The Foreign Policy Committee of the Bulgarian Parliament approved a draft declaration by a group of coalition parties expressing support for Ukraine’s accession to NATO after the war.
Parliament’s declaration demands the withdrawal of Russian troops from Ukraine
According to BNT, the declaration approved by the Bulgarian MPs states that the most direct way to restore peace in Ukraine and Europe is Russia’s complete and immediate withdrawal beyond the internationally recognised borders of all sovereign states affected by it.
The document also calls on the allies for continued military and technical support for Ukraine.
The co-chair of Democratic Bulgaria, Hristo Ivanov, told reporters that the declaration is a sign to Ukraine that, once peace returns, it will be able to count on Bulgaria’s support for its NATO membership.
It has yet to be specified whether the resolution supporting Ukraine’s membership in the Alliance will be put to a vote in Parliament.
Earlier, the parliaments of several NATO member states adopted declarations in support of Ukraine’s membership, including calls for a political decision to be announced at the upcoming summit in Vilnius.
Ukraine’s accession to NATO: story of statements
On 11-12 July, the NATO Summit will take place in Vilnius. At the summit, Ukraine expects concrete decisions on its path to joining the Alliance. On 23 May, Ukraine’s ambassador to NATO, Natalia Galibarenko, said that in the context of the upcoming NATO summit in Vilnius, Ukraine was preparing two cooperation packages – political and practical – to be discussed.
In turn, on 30 May, Foreign Minister Dmytro Kuleba announced three steps for the success of the Vilnius Summit: “Strengthen institutional ties and assistance between Ukraine and NATO. Take a step towards Ukraine’s membership in NATO. Provide security guarantees on Ukraine’s path to NATO”.
On 10 June, Ukraine’s Deputy Defence Minister Volodymyr Havrylov expressed his belief that the July NATO summit in Vilnius would set out the algorithm for Ukraine’s accession to NATO. Subsequently, NATO Secretary General Stoltenberg says that Ukraine will become a member of the Alliance but that it is impossible to give exact dates of accession while the country is at war.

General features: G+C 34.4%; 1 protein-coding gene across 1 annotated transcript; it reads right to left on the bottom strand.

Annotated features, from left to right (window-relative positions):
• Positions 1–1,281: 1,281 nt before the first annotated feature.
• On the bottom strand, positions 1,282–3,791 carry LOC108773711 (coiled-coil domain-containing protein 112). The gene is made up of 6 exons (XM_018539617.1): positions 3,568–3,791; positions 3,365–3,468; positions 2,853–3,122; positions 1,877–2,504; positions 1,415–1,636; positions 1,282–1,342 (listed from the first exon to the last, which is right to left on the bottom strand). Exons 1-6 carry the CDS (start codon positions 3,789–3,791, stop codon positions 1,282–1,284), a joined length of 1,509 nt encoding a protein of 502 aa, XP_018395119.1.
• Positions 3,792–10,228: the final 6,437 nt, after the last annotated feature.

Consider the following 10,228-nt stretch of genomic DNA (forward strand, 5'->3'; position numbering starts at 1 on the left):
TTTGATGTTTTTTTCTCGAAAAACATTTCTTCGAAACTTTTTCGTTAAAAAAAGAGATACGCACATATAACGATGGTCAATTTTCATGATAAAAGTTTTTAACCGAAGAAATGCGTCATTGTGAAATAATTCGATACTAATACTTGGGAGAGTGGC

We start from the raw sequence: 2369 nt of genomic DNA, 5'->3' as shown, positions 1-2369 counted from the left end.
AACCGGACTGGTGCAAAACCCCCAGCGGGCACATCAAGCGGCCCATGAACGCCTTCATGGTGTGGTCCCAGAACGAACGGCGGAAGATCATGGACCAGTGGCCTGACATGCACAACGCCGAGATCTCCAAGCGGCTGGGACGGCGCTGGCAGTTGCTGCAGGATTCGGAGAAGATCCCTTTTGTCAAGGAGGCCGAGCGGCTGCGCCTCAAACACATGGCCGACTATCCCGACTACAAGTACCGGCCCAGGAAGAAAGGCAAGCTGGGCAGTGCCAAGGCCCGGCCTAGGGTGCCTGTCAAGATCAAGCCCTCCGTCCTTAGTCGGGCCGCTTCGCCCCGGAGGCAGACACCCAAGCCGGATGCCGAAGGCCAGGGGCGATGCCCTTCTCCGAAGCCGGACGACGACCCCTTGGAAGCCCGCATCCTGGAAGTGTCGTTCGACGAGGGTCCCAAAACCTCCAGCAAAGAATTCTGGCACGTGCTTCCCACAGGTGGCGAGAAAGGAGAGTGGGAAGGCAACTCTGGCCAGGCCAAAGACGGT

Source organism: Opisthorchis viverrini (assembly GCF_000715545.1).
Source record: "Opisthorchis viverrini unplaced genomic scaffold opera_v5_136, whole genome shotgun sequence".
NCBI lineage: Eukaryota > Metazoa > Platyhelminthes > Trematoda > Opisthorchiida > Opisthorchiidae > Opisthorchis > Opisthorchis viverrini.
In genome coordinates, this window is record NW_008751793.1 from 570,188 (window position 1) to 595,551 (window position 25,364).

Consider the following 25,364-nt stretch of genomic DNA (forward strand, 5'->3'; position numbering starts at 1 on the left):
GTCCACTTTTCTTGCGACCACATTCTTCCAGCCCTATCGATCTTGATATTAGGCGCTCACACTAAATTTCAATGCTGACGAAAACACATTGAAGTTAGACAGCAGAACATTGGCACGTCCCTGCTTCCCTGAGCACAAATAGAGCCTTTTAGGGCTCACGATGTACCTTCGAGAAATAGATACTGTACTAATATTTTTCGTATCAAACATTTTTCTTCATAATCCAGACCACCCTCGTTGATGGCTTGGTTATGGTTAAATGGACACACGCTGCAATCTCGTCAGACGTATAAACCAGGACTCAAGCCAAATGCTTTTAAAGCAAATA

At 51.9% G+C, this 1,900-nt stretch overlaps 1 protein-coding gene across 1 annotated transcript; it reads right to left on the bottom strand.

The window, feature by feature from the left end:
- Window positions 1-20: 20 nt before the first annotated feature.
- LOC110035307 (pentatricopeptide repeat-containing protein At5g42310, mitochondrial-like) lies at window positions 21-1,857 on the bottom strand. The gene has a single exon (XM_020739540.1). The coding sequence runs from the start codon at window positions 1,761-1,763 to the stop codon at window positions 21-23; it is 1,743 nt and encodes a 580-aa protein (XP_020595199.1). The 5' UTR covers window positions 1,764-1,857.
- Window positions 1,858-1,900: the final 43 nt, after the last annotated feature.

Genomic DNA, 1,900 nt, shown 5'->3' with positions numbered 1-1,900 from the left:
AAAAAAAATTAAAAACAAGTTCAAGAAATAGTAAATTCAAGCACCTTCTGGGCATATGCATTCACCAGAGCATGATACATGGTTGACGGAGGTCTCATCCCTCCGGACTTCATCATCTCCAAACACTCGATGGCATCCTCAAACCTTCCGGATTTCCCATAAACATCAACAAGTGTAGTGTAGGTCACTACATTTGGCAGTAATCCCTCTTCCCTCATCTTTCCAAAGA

On 15 June, the European Parliament passed a resolution calling for Ukraine’s membership in NATO with 425 votes in favour. The next day, Foreign Minister Dmytro Kuleba urged Stoltenberg to abandon the Membership Action Plan (MAP) if Ukraine joined NATO.
In return, US President Joe Biden said he would not mind removing the MAP stage for Ukraine’s accession to NATO. This would mean an easing of the accession procedure.
Later, President Volodymyr Zelenskyy said that Ukraine is a vital part of Europe’s defence and called on the allies to invite the country to join NATO. On 27 June, he noted that Ukraine has every reason to receive a political invitation to join NATO at the summit in Vilnius. And British Foreign Secretary James Cleverly assured that the country would support Ukraine’s accession to the Alliance under a simplified procedure.
On 28 June, during a speech in Parliament on the occasion of Constitution Day, Volodymyr Zelenskyy proposed five points of the Ukrainian Doctrine, which stipulates that Ukraine’s future lies in the European Union and NATO.
On 30 June, US Ambassador to NATO Julianne Smith said that NATO member states were close to a consensus on Ukraine’s accession to NATO without a Membership Action Plan.